Wednesday, June 22, 2016

Thailand holds rate as economy, inflation recovering

    Thailand's central bank kept its policy rate at 1.50 percent, saying the economy is expected to continue to recover and inflation on track to return to its target, and it wanted to maintain some "policy space" room in light of the global risks it faces, including the U.K. vote on the European Union, financial stability concerns in China, a fragile global economic recover and monetary policy divergence among major advanced economies.
    The Bank of Thailand (BOT), which cut its rate by 50 basis points in 2015, added its monetary policy should remain accommodative and it was ready to use a mix of tools to ensure that monetary conditions were conducive to economic recovery and ensuring financial stability.
    The decision by the BOT was widely expected by economists despite the International Monetary Fund's (IMF) call earlier this month for the BOT to cut rates to help boost economic growth that is below that of most other countries in Southeast Asia.
    Thailand's Gross Domestic Product grew by a faster-than-expected annual rate of 3.2 percent in the first quarter of this year, up from 2.8 percent in the fourth quarter of 2015, and BOT Governor Veerathai Santipbrabhob recently said the economy was expected to expand 3.1 percent this year, up from 2.8 percent last year.
    Despite a fall in exports, Thailand's economy is growing on the back of strong public spending and improved tourism revenue.
    However, the BOT said there were still downside risks from slower-than-expected growth in its trading partners and fragile confidence in the private sector. But concerns linked to drought has subsided and prices of some agricultural commodities have shown signs of recovery.
    Inflation is also starting to rise, helped by domestic demand and higher prices of energy and food, the BOT said, adding that it expects inflation to return to its target band in the second half of this year.
    Thailand's headline inflation rate rose to 0.46 percent in May from 0.07 percent in April, the second month in a row of positive inflation after 15 months of deflation.
    The BOT targets headline inflation of 2.5 percent, plus/minus 1.5 percentage points.
    In contrast to its statement from March, the BOT made no mention of the exchange rate of the Thai baht, which has been stable this year. In March the BOT said the recent rise of the baht was not conducive to the economic recovery as its could be.
    The baht was trading at 39.8 to the U.S. dollar today, slightly weaker than 39.1 at the start of this year.

    The Bank of Thailand issued the following statement:

"The Committee voted unanimously to maintain the policy rate at 1.50 percent.
One MPC member was unable to attend this meeting.

In deliberating monetary policy, the Committee judged that the economy would continue to recover, and inflation would return to the target band within the latter half of the year as previously expected. Meanwhile, monetary conditions remained accommodative and conducive to the economic recovery. Hence, the policy rate should be kept on hold at this meeting.

The Thai economy continued to recover on the back of public expenditure and broad-based improvement in the tourism sector, while private consumption expanded as anticipated. However, expansion in private investment remained low, and merchandise exports still contracted in tandem with other Asian economies which were weaker than expected. Overall, the economic momentum from domestic demand and the tourism sector offset the impact from contraction in merchandise exports. As such, the economy was expected to expand at the same rate as previously assessed. Nevertheless, there are remaining downside risks from slower-than-expected growth of trading partners, and private sector’s confidence which is still fragile. However, concerns pertaining to the impact of the drought have subsided, and prices of some agricultural commodities have shown sign of recovery.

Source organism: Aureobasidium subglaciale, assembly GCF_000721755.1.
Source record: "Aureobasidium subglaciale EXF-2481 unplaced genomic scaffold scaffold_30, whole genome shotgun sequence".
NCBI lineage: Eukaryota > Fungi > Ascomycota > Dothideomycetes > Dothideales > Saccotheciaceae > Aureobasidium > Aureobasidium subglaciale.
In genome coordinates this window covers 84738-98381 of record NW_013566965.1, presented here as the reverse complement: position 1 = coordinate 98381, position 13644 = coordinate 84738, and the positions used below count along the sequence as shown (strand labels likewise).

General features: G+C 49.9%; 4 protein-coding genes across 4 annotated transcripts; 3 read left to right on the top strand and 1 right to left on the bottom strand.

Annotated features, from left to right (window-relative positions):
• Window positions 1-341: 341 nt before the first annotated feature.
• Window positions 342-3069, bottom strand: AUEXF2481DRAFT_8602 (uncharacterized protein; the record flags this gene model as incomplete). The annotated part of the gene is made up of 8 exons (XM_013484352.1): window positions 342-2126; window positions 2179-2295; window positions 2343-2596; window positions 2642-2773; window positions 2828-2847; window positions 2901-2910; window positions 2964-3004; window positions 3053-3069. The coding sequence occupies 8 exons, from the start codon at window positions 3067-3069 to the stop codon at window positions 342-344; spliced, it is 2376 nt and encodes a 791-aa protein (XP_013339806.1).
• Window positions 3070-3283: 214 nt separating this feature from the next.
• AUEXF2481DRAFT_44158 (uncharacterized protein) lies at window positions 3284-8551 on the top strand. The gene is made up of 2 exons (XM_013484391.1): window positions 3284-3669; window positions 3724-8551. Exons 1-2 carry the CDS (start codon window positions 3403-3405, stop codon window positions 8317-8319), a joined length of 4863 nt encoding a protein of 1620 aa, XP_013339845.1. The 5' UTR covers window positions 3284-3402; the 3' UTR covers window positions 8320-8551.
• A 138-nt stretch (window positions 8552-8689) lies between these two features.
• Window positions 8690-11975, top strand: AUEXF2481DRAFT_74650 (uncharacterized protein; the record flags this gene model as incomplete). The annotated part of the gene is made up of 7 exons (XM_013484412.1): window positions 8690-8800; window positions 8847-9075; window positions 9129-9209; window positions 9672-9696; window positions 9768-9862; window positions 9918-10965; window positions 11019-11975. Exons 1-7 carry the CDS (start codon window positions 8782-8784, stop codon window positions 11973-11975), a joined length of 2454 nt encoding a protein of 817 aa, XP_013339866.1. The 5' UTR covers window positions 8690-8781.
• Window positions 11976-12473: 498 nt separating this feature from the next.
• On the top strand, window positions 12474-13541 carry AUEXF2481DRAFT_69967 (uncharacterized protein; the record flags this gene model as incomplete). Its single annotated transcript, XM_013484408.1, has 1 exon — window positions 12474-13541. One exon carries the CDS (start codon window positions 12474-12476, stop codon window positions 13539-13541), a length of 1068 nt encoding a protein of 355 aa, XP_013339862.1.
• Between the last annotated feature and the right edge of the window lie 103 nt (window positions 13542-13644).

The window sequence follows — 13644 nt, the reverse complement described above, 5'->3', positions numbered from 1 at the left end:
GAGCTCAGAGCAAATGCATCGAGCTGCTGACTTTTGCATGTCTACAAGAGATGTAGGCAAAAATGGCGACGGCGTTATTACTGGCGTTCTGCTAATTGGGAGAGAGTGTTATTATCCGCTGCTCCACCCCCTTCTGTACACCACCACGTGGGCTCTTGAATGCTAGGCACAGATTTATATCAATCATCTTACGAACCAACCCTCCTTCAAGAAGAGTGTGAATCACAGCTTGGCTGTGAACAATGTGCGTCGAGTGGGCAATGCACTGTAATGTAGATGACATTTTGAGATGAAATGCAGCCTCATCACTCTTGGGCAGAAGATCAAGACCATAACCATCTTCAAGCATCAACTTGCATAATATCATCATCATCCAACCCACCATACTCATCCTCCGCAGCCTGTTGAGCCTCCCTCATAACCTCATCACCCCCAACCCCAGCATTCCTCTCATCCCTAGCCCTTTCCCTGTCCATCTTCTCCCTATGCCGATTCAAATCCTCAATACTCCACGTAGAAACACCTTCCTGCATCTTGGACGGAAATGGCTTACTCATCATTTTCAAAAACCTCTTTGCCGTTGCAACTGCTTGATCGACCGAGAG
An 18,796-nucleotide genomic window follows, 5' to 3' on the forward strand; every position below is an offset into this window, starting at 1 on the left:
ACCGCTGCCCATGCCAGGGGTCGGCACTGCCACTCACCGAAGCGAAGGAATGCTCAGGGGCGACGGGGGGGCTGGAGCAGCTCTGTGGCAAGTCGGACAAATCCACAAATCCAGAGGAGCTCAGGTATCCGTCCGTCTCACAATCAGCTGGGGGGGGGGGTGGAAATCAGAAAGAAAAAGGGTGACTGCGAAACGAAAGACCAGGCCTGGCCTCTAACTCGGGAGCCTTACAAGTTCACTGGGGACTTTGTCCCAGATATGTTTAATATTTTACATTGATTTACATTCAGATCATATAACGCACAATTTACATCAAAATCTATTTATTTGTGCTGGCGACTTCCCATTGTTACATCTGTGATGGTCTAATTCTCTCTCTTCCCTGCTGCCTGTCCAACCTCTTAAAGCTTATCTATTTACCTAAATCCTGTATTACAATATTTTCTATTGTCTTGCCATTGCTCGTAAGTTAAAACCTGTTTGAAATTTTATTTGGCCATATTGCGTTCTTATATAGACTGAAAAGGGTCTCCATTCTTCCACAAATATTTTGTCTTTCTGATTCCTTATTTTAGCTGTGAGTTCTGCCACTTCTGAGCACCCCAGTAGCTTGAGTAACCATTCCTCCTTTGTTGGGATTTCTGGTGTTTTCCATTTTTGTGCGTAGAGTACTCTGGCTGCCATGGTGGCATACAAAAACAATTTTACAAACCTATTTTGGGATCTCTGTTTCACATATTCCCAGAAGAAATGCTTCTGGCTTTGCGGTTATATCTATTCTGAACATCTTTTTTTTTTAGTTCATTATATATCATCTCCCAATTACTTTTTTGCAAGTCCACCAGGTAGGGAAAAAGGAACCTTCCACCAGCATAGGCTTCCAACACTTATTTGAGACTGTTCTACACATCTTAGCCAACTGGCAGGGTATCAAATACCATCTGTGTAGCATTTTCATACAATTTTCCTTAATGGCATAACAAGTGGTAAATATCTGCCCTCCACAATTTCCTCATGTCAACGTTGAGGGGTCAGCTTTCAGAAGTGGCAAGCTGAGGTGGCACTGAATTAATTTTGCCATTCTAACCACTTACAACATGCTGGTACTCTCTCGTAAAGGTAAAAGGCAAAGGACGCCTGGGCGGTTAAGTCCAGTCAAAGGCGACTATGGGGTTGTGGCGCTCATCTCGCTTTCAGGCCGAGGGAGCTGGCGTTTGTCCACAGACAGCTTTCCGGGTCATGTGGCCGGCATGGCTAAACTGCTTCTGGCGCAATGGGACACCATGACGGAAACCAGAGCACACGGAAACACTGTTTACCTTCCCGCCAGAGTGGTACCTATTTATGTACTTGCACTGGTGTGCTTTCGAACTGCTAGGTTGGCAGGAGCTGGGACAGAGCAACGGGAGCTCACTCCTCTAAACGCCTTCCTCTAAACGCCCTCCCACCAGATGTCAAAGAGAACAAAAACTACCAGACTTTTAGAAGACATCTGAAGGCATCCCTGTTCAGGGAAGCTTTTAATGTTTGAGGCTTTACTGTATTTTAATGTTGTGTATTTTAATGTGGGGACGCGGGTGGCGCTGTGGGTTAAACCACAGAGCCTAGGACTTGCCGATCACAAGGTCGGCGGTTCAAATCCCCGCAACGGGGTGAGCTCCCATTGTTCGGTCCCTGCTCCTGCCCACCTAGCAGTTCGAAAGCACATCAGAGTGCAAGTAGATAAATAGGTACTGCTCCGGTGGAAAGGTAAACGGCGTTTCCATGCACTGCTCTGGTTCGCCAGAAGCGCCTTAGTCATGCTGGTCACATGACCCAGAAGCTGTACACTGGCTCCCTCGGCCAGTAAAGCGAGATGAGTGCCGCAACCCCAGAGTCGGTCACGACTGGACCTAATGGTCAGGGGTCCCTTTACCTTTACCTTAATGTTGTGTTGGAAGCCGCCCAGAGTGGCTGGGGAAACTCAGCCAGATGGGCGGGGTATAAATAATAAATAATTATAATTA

Inflationary pressure edged up with the ongoing economic recovery. Headline inflation in May picked up further with the acceleration in energy and fresh food prices, while core inflation increased slightly. The Committee assessed that headline inflation would gradually rise and return to the target band within the latter half of this year.

Monetary conditions remained accommodative and conducive to the economic recovery as reflected in low real interest rates. Total corporate financing and household credits continued to expand, although certain business sectors faced limitations in obtaining credits. Meanwhile, financial stability risks from the prolonged low interest rate environment, including search-for-yield behavior, continued to warrant close monitoring.

The Committee saw merit in preserving policy space given that the Thai economy would still be facing risks going forward, such as the fragile global economic recovery, monetary policy divergence among major advanced economies, the result of the EU Referendum in the UK (Brexit) and financial stability concerns in China.

Going forward, the Committee viewed that monetary policy should remain accommodative, and stands ready to utilize an appropriate mix of available policy tools in order to ensure that monetary conditions are conducive to the economic recovery, while ensuring financial stability."


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